Of course, things take a turn for the worse or, forgive me, go south once Carle starts in on the rise of California’s cities.  Anybody who has seen Roman Polanski’s Chinatown or read Marc Reisner’s Cadillac Desert knows that the Los Angeles Department of Water and Power, among other acts of thievery, diverted the Owens River and the streams that replenished Mono Lake into the California Aqueduct to serve the needs of Los Angeles and allow development of the San Fernando Valley.  Until around the 1980s, when environmentalists began winning in court, developers and big agriculture pretty much had their way with water allotments.  In the process they permanently distorted California’s landscape and made it the land of housing tracts and Taco Bell.  Canyons were dammed, aquifers drawn to the point of causing subsidence, and wildlife driven off the land.  The state has 1,400 dams today, and only one California river remains undammed, the Smith on the North Coast.  Its water and salmon long have been sources of contention but it has avoided damming.  The biggest loser among rivers is the San Joaquin, an annual contender for the Most Endangered River in America.  It is dry for 64 miles below Friant Dam near Fresno.  To think that the flow of a river once mighty enough to flood the Central Valley every year is now interrupted!  The idea is as illogical as a snake missing its middle segment.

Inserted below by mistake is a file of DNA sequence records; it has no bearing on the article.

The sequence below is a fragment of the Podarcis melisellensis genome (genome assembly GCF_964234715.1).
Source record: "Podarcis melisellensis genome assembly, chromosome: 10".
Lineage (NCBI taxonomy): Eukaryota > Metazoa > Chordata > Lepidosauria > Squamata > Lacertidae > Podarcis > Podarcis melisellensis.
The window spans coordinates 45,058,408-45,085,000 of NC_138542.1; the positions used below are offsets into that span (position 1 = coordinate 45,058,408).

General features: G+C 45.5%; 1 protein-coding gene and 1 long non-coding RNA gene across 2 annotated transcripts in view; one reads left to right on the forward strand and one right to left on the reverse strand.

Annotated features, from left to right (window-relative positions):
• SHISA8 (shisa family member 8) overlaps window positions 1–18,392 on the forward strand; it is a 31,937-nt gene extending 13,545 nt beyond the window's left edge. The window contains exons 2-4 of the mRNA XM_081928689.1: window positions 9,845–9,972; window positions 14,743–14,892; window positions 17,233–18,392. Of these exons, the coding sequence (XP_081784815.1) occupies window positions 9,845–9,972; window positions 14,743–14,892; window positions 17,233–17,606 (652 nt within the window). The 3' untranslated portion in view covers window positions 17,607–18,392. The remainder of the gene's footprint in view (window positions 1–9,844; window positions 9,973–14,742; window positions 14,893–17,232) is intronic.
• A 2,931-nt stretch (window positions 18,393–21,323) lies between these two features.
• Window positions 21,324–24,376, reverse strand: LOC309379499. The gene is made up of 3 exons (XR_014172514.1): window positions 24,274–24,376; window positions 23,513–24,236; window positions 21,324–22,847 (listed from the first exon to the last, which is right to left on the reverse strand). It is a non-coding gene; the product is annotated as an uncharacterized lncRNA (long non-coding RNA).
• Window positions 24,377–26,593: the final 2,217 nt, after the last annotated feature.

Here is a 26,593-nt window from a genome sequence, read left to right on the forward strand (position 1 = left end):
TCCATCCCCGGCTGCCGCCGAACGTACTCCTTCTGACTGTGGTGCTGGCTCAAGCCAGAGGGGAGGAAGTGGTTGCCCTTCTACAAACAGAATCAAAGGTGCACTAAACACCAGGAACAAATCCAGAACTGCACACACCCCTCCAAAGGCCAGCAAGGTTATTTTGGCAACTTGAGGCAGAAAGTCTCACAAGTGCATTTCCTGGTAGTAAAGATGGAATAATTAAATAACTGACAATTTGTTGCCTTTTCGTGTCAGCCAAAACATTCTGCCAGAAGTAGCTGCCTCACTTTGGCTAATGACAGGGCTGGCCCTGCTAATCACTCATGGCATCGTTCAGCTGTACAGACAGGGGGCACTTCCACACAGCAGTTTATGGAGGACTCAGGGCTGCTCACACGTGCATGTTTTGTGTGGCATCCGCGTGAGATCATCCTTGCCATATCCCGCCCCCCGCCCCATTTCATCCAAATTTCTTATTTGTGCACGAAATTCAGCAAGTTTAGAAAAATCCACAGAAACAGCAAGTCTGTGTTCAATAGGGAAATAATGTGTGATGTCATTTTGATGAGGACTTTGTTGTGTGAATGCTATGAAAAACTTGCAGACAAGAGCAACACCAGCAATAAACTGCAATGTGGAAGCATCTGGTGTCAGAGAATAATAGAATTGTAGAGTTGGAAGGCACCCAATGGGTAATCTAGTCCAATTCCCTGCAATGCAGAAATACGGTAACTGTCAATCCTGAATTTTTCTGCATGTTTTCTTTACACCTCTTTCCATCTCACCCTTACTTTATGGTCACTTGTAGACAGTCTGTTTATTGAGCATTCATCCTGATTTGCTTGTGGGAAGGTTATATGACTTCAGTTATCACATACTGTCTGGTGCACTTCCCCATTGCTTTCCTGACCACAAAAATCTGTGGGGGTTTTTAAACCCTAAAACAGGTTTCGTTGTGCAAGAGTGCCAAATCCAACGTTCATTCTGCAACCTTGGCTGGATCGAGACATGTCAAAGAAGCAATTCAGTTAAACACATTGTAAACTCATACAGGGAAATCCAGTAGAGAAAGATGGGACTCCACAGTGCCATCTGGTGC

The Smith River where the South Fork Branches off (By  Clinton Steeds ,  CC 2.0   Source )